A horse that had a "good trip" did not encounter any unusual difficulty. The first favourite was never heard of, the second favourite was never seen after the distance post, all the ten-to-oners were in the rear, and a dark horse , which had never been thought of, and which the careless St.
James had never even observed in the list, rushed past the grand stand in sweeping triumph. Dark horse now often refers to any unexpected success, while in politics, a dark horse candidate is one who unexpectedly comes up from behind.
To win something hands down means to win it easily. Bailed Up A runner racing inside of other runners and awaiting clear galloping room.
Barriers The starting gates or 'stalls' from which the horses jump at the beginning of a race. Birdcage A portion of the racecourse where horses are paraded before the start of the race.
Birdcage is also known as the celebrity room at large race days such as the Melbourne Cup in Australia. Blinkers A piece of gear placed on a horse to limit its vision and prevent it from being distracted by what's around it.
Blows When a horse is unwanted in betting before the race and the bookies increase the price. Bookmakers A person or company licensed by the government to accept bets.
Checked A term describing interference experienced by a horse. Class Describes the standard or grade of a race.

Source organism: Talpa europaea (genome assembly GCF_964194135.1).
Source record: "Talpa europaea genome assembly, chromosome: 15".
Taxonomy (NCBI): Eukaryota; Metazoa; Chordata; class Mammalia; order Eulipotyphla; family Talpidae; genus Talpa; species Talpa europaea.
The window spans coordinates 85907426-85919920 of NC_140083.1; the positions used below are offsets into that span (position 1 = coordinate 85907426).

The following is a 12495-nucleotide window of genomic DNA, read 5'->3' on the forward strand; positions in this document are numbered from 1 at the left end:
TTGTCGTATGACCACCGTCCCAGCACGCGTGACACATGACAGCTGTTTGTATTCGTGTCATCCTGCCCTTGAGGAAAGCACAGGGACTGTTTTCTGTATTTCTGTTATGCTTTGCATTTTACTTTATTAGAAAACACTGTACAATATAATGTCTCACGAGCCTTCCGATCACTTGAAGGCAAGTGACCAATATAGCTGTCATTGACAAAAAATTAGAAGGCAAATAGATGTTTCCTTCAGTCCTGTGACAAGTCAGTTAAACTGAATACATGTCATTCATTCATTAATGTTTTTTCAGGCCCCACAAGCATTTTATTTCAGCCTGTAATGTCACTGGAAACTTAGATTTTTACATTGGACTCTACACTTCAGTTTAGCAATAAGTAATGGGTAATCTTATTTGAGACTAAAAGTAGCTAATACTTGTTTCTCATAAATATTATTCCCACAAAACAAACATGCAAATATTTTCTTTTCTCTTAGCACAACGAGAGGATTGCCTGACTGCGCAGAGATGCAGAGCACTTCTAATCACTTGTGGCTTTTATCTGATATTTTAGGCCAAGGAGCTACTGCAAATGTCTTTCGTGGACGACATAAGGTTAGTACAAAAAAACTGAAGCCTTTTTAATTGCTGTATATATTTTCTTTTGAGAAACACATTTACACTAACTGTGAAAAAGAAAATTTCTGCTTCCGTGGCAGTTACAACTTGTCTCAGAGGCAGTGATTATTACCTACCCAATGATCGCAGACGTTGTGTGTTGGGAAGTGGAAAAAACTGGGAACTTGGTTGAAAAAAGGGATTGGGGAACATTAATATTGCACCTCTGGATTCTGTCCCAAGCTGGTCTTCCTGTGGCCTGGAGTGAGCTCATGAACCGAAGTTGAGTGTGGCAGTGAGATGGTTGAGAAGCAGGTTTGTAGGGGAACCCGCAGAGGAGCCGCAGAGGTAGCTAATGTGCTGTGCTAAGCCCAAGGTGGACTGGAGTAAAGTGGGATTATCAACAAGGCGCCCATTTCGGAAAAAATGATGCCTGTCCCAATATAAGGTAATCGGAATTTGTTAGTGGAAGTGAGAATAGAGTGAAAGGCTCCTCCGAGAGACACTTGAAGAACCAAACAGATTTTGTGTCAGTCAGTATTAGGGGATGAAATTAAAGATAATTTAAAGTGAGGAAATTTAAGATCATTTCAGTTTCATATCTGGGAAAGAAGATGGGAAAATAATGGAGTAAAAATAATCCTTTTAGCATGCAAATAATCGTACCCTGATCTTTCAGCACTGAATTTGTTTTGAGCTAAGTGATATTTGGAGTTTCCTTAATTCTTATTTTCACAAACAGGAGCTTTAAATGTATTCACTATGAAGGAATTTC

Coat-Tugger Someone who offers a punter a tip and wants a percentage of the winnings. Colt A young male horse either two or three years old that has not been gelded.
Correct Weight Placings in a race are official and any winnings can now be paid out on the race. Correct weight means all jockeys have weighed in correctly at the end of the race to ensure each horse was carrying the correct amount of weight.
Dam The female parent of a horse. In human terms, the 'mother' of a horse. Dead Heat Two or more horses finishing in an exact tie at the finishing post.
For a dead heat the odds of a horse are divided in half to pay out each of the two winners evenly. Derby A classic race for three-year-olds. Dwelt Refers to a horse that has hesitated at the start and is slowly into stride.
Eased Describes a horse that has been restrained in order to find a better position back in the field.
Can also refer to a horses odds increasing in the lead-up to a race. Farrier A specialist in equine hoof care. Fast The firmest track rating.